Iceland is home to one of the world’s largest colonies of puffins
Over half of the world´s population of the Atlantic Puffin breeds in Iceland, somewhere between 3 – 4 million pairs each year. The total population of puffins in Iceland is estimated to be between 8 and 10 million birds. The Atlantic Puffin is one of the four species of puffins and the one most commonly found in Iceland. Icelandic word for puffin is “lundi”.
Puffins on Latrabjarg, Hornbjarg, Hornstrandir, Haelavikurbjarg, Breidafjord and Lundey
There are a number of places in Iceland where you can see the Atlantic Puffin. Látrabjarg Cliffs (Latrabjarg)
in the Vestfirðir (Westfjords), the westernmost point in Europe, is one of the three largest bird cliffs in Iceland. The other two large bird cliffs are Hornbjarg and the Nature Reserve Park of Hornstrandir, both in the north-west of Iceland. Hornstrandir is an ideal place to combine hiking and bird watching. Other puffin areas are the Vestmannaeyjar, (Westman Islands), Breiðafjörður (Breidafjord) and Lundey – Puffin Island, just 3 minutes’ sailing from Reykjavik, which has a puffin colony of around 20 000 birds.
The puffins in Hornbjarg and Hælavíkurbjarg (Haelavikurbjarg) are more trusting towards people than in other places, due to the fact that these areas do not harvest puffins. No puffins or birds are caught in Hornstrandir Natural Reserve Park. We humans are only visitors in their backyard. Many puffins in that area are so tame that we can sometimes crawl slowly towards them and even gently touch them, without scaring them away.
Puffins have also started making their homes on the second newest island on our planet, Surtsey, which erupted from the ocean off the south coast of Iceland as a volcano in November 1963. However, only scientists are allowed to land on Surtsey, to be able to observe the ecological processes unfold, undisturbed by human interference.
Puffins on the Westman Islands
On the Westman Islands, which hold about half of all Icelandic puffins, the puffins are both harvested and rescued. Puffins have been a vital source of food through the centuries for Icelanders in the islands. However, they are harvested sustainably. Icelanders also rescue puffins when in August millions of new-born puffins leave their burrows in the cliffs of Heimaey – the main island in the Westman Islands. Puffins leave at night using the moon to navigate, but the streetlights of Heimaey seem to throw some of the young birds off their flight paths. When that happens, it’s time for the children of Heimaey to launch the Puffin Patrol – a search and rescue operation for the befuddled birds, which, instead of flying out to sea, fly into town where they crash-land in the streets. The children of Heimaey have been rescuing young puffling chicks (“pysja” in Icelandic) for generations. In fact, at the end of summer, releasing the puffins by their hundreds to the safety of the sea has become a local tradition.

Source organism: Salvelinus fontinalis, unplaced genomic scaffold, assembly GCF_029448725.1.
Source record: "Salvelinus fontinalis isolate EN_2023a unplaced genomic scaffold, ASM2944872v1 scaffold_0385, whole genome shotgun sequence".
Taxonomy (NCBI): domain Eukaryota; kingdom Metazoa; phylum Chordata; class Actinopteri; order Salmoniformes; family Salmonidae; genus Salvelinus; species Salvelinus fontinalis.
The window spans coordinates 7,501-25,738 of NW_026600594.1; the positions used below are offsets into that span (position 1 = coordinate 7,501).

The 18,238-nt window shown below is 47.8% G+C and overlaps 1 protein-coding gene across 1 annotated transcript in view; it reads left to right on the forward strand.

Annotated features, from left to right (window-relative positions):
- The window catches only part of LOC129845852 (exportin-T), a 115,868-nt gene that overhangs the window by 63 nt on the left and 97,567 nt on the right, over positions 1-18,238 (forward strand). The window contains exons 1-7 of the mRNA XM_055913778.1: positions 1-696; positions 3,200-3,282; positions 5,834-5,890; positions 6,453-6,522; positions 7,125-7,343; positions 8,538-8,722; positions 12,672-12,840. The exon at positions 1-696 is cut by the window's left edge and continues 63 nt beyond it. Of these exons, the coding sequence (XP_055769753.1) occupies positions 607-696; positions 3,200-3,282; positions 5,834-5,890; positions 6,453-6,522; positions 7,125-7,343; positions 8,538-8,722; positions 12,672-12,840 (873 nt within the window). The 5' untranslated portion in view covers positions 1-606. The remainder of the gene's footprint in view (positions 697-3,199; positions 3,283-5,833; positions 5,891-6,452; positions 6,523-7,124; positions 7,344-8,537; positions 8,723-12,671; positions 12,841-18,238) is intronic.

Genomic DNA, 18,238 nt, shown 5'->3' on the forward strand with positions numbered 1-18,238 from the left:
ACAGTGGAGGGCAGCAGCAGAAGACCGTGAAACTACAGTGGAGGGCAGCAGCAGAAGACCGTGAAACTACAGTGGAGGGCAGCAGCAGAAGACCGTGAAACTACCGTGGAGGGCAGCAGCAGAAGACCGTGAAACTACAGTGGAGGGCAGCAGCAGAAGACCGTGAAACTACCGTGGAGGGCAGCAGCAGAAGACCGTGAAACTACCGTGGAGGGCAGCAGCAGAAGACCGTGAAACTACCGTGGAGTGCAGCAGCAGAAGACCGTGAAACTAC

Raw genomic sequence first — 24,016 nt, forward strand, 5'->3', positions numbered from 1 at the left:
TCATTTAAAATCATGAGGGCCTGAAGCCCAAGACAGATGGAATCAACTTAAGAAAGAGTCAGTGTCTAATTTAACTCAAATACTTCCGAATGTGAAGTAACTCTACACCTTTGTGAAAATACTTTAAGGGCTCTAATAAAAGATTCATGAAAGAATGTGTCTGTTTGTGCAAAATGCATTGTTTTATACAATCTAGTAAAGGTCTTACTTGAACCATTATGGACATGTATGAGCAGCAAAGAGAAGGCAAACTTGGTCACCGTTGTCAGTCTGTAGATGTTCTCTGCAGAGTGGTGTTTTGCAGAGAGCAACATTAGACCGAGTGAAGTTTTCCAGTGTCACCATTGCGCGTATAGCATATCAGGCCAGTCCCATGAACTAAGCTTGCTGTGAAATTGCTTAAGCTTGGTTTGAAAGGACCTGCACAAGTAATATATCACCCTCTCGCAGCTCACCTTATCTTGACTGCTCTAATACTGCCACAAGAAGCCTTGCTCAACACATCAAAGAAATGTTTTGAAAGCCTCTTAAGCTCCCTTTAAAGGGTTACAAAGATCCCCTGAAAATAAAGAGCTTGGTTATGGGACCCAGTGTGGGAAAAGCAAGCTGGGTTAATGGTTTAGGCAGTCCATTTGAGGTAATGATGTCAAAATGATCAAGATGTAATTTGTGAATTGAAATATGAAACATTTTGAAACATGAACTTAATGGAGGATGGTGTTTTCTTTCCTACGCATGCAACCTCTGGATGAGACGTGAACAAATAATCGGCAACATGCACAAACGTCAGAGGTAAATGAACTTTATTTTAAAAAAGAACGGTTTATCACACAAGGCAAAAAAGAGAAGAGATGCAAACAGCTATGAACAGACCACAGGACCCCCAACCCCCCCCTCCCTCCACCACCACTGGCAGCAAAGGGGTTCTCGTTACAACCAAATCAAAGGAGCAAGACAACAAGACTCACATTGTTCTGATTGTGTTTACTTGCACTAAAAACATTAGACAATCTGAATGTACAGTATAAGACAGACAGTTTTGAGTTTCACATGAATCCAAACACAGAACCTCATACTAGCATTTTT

The South Iceland Natural History Institute has done extensive research into the puffins’ habitats and migratory behaviour. Air photographing and counting of the puffins’ nesting burrows has enabled ornithologists to assess that the Westman Islands habitat contains 1/5 of the world´s total number of puffins, confirming that the Westman Islands in Iceland are the largest single puffin colony in the world.
Puffins spend most of their lives on the water, coming ashore only to breed and raise their single puffling (chick) each year. Along with the other alcids (auks), puffins swim well underwater using their flapping wings to propel them under the surface and their webbed feet to manoeuvre. Their bodies, similar in shape to the flightless penguins, are wonderful for diving and swimming but clumsy in the air. Puffins can dive to depths of about 60 metres. Taking off from land, a puffin may jump from a cliff to get enough lift to fly. From the water, a puffin flaps furiously into the wind to get airborne, similar to how airplanes head into the wind during take-off. Though hardly graceful, they are surprisingly swift flyers, able to reach a speed of 88 km an hour by flapping their wings 400 times per minute.
There are many fabulous pictures of puffins with their bills full of dangling fish; often all neatly lined up. How can a puffin hold one fish while catching another? The answer lies in the fact that they use their tongues to hold the fish securely against spines in the roof of their mouths, while leaving their beaks free to open and catch more fish. Because of their specially adapted beak, a hungry puffin’s mouth is capable of holding up to 60 fish (albeit small ones) at a time.